“Last year was full of noise, with jittery overnight price jumps and a general lack of longer price trends,” Mattias Hellberg, manager of Shepherd Energy AB’s Shepherd Energy Fund, which dropped for a third year, losing 4.8 percent, said by phone from Stockholm. “The market will be more back to basics and weather-driven this year with longer price trends,” after the water surplus turned into a deficit in December, he said.
The glut was erased on Dec. 20 and the shortfall, measured as the deficit in available water compared with prior years, has since expanded to as much as minus 12 terawatt-hours yesterday, Markedskraft data on Bloomberg show. The deficit is poised to rise to 15 terawatt-hours by Feb. 25, according to Markedskraft. That’s almost half of Denmark’s annual power demand.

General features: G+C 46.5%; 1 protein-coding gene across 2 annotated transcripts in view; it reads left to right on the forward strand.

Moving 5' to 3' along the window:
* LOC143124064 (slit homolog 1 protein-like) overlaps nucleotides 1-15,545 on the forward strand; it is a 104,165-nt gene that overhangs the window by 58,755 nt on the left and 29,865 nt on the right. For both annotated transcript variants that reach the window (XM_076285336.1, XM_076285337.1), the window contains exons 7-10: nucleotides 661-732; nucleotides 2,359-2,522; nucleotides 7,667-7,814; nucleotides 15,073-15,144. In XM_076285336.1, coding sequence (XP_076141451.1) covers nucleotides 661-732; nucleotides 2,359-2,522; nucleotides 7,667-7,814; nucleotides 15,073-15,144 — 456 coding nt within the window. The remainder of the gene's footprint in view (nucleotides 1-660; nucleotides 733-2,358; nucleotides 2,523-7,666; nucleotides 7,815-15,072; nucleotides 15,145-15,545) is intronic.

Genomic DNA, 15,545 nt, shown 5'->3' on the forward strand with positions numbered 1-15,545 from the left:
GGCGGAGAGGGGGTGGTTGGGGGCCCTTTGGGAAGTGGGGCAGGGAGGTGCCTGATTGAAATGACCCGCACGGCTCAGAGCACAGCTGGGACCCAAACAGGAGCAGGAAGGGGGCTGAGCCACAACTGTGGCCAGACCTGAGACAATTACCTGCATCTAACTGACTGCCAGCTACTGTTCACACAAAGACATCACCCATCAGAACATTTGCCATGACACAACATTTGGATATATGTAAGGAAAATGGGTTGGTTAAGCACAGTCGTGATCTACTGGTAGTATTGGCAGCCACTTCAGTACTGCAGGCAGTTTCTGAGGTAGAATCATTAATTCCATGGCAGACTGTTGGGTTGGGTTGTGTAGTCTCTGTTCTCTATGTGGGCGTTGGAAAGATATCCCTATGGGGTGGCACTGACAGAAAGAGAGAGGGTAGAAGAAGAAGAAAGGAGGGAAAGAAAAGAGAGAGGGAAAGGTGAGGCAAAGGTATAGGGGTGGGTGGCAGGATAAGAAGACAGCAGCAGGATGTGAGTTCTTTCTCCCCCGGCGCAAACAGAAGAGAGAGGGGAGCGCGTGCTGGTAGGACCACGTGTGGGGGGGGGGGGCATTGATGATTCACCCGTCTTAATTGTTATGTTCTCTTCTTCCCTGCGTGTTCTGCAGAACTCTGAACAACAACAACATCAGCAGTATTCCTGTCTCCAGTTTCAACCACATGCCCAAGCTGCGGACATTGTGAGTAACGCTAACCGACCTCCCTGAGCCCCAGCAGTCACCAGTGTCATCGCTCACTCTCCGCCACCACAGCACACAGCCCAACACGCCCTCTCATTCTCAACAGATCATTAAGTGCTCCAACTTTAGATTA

The Nordic next-year contract fell to 35.50 euros on Feb. 1, the lowest level since December 2009. It closed at 37.48 euros today.
“Decreasing coal and carbon prices combined with weak German power prices are expected to limit the potential for further price increases” in the Nordic market, Norsk Hydro ASA said today in its 2012 earnings statement.
In 2012, the longest streak of losses for the next-year contract on Nasdaq OMX’s energy exchange in Oslo was five weeks, compared with a six-week slide in 2011. The longest gain was five weeks in 2012, compared with a six-week period in 2011 and an eight-week advance in 2010.
Sector Asset Management AS’s EuroPower fund, which advanced 12 percent last year, was the only fund in the survey that gained. That was its second best return since inception in 2006.
“We earned most of the money from short-term trading last year, keeping positions for less than one month,” Thor Lien, managing director at Sector Epsilon AS, said by phone from Oslo. “We rely on a mixed trading strategy, both long and short-term, since using only either one is too one-sided.”